To determine how many dangerous components there were in baby food, The Clean Label Project  a nonprofit advocating for transparent labeling  tasted all kind of products used on babies’ diets: infant formulas, toddler drinks, and popular snacks.
The investigation included everything from the most recognized brands in the markets to the emerging national brands.
In the end, the researchers felt surprised when they realized the few amount of products that did not contain any toxic compound.

Brands selling contaminated food for babies

The scientists spent five months testing the products to make sure they were not committing any mistake, and to see if their process and result were accurate. While testing, scientists compared each infant product to a Nielson data. This led them to a critical finding.
From a total of 350 different products usually bought for infant consumption, the testing suggested that 65 percent of them contained arsenic. Thirty-five percent were positive for lead, 58 percent for cadmium, and 10 percent for acrylamide.
The US Food and Drug Administration prohibited brands from distributing infant rice cereal with more than 100 parts per billion of arsenic. Rice that grows in contaminated soil often tends to absorb the contaminant.
Unfortunately, after this study, it seems that companies are not taking this limit very seriously.
“It is important for consumers to understand that some contaminants, such as heavy metals like lead or arsenic, are in the environment and cannot simply be removed from food,” Peter Cassell, an FDA spokesperson, said.
Thousands of doctors around the world agree that all of these chemicals come with severe consequences for anyone who’s consuming them in great amounts. Often, people do it unconsciously and realize when it’s too late. However, the results for babies could be even worse than for adults. Unlike them, infants don’t have all their systems developed. When talking specifically about arsenic, it can potentially produce infants cerebral damages.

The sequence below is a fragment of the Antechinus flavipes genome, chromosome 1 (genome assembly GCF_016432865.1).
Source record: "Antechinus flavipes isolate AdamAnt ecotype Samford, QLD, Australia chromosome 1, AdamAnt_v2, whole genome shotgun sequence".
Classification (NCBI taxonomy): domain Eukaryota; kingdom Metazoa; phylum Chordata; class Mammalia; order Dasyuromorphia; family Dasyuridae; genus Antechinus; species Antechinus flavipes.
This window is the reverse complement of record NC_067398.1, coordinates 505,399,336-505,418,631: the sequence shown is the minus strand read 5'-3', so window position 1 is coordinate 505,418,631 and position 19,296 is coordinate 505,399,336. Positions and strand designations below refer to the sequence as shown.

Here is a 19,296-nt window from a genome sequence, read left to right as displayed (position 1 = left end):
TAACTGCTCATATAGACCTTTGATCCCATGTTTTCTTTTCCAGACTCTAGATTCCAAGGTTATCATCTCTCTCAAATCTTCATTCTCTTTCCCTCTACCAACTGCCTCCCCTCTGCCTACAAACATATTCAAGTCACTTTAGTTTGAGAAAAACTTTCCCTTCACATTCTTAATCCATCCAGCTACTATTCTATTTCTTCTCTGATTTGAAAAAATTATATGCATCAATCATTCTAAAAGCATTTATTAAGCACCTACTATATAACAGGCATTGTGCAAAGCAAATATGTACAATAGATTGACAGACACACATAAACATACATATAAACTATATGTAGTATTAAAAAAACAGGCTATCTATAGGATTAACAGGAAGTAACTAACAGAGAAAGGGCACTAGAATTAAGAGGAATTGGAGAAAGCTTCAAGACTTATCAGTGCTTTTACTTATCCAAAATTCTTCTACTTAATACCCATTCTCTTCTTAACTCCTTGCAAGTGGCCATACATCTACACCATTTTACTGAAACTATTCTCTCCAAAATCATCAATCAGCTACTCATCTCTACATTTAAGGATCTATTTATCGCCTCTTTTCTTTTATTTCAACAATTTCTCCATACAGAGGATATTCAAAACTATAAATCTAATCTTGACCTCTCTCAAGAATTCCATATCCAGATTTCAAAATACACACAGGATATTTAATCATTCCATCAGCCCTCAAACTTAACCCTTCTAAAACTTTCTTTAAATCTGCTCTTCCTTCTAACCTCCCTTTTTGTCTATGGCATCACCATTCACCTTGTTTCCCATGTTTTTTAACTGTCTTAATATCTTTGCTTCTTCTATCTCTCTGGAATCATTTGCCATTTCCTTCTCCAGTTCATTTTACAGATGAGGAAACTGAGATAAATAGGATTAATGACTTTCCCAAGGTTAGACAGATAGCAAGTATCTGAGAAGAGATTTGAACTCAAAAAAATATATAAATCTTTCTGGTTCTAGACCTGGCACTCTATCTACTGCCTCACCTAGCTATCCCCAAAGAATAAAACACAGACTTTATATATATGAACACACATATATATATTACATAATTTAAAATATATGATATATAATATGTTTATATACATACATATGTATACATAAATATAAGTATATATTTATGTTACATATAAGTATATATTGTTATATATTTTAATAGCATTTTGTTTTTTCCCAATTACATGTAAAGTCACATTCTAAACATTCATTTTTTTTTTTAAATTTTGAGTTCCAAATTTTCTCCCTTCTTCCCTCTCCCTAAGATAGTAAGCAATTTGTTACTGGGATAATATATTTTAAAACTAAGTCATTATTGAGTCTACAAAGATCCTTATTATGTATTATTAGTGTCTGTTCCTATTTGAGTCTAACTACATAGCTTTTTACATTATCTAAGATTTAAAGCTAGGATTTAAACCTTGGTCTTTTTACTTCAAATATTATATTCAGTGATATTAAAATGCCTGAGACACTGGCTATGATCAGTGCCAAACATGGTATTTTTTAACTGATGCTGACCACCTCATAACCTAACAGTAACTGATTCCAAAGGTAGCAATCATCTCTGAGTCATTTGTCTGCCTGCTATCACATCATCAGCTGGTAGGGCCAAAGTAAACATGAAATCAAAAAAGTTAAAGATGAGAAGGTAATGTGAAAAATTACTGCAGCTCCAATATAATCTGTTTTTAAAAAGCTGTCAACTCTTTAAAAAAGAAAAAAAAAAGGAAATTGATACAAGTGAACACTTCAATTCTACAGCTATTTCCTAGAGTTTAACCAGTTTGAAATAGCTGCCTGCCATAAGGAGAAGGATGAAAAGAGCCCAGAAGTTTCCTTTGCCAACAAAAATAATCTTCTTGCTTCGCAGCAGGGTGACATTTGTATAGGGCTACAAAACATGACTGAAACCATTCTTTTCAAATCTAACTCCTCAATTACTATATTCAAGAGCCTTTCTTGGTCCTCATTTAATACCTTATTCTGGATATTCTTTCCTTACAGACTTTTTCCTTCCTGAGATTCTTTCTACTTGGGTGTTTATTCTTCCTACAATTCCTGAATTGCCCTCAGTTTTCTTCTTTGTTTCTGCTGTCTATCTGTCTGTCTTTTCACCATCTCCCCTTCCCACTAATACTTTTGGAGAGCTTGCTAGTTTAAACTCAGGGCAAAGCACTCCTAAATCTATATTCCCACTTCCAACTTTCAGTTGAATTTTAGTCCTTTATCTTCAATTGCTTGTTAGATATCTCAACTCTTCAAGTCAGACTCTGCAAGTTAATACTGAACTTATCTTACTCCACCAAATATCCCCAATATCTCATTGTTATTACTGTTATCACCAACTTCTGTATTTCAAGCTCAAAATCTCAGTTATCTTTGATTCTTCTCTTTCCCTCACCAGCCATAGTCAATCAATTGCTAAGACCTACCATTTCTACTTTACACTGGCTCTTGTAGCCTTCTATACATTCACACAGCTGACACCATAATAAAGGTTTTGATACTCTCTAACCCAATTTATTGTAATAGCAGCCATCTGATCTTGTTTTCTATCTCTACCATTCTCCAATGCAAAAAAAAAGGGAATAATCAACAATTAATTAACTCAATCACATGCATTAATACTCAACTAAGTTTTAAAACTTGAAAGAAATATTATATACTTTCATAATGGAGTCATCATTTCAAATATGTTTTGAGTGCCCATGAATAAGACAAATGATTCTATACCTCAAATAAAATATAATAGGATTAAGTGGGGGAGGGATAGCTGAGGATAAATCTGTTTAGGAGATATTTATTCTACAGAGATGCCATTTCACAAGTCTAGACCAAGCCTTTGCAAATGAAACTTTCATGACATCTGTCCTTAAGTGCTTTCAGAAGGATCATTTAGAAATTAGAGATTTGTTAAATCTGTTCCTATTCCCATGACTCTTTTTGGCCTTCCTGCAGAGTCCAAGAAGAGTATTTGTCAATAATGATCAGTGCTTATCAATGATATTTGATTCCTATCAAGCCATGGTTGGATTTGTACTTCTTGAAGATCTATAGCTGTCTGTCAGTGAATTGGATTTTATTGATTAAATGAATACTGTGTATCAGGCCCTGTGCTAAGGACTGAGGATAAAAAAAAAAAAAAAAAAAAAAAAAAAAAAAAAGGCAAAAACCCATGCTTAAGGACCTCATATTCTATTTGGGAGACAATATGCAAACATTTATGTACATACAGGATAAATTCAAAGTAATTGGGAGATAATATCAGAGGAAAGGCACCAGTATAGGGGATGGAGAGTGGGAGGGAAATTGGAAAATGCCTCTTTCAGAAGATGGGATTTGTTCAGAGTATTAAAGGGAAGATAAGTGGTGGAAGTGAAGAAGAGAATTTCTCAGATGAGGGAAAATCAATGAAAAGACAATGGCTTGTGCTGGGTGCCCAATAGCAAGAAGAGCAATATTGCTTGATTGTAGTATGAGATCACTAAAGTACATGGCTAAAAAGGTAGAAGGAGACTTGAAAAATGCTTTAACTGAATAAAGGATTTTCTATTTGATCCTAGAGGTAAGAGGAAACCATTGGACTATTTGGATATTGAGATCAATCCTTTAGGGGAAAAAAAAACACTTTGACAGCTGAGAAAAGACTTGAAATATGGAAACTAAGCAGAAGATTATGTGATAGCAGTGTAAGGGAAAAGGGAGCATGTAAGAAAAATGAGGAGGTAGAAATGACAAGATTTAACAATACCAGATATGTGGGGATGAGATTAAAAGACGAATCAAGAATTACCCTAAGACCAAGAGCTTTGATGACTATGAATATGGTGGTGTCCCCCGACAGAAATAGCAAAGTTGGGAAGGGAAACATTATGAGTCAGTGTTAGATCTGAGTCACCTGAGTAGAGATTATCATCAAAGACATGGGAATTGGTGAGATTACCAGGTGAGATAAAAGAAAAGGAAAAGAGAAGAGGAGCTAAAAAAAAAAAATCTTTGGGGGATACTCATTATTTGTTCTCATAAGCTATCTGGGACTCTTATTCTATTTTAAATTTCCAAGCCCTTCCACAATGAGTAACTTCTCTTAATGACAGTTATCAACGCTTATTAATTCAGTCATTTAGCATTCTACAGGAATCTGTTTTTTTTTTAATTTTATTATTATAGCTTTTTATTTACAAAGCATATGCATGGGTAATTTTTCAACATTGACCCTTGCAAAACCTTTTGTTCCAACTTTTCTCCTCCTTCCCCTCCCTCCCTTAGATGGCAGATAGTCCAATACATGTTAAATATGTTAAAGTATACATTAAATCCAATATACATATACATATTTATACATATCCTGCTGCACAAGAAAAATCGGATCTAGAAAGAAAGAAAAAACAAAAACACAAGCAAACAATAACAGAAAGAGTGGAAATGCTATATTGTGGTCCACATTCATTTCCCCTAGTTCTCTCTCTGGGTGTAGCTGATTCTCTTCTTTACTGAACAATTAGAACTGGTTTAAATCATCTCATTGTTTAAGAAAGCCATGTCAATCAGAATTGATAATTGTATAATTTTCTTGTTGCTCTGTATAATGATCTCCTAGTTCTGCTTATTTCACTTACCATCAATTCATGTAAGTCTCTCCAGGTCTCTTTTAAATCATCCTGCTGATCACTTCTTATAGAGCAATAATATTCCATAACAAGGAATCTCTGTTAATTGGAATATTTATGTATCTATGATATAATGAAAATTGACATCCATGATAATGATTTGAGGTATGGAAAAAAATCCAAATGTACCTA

Despite the fact that Jennifer Lowry was not involved in the research, she expressed that people should carefully watch what they’re buying for their kids. According to the pediatrician and toxicologist at Children’s Mercy Hospital in Kansas City, Mo., these dangerous chemicals can affect motor skills and cognition.
Description: Arsenic in baby food, The Clean Label Project, Baby food

Gerber products reportedly tested positive for dangerous chemicals. Image credit: Amazon

Jaclyn Bowen, a food safety scientist from the Clean Label Project, said that she was very concerned about the study  which also revealed that the food that has the highest levels of arsenic is the rice-based baby food, such as snack puffs. She asked the “baby industry” to be very alert on what they’re putting on their products.
“The baby industry needs to do a better job in protecting America’s most vulnerable population,” said Jaclyn Bowen, the executive director of Clean Label Project.
Many renowned brands were also found to make products full of the dangerous chemicals. The Clean Label Project’s discovered that Gerber, Enfamil, Plum Organics, and Sprout were among the worst. Two of them scored in the Project’s report card for toxic metals.
In fact, 60 percent of products that are known for being completely BPA free  it’s even marked on their envelopes  ended not being “totally free” of the industrial chemical Bisphenol A, at all.
Of course, some unhealthy compounds vary depending on the product. But some of them tested positive for up to 600 parts of arsenic per billion. Scientists can’t even trace that vast amounts.

Arsenic can produce cancer on people

The World Health Organization warns people of consuming these contaminants, which are commonly found in groundwater and can lead to cancer.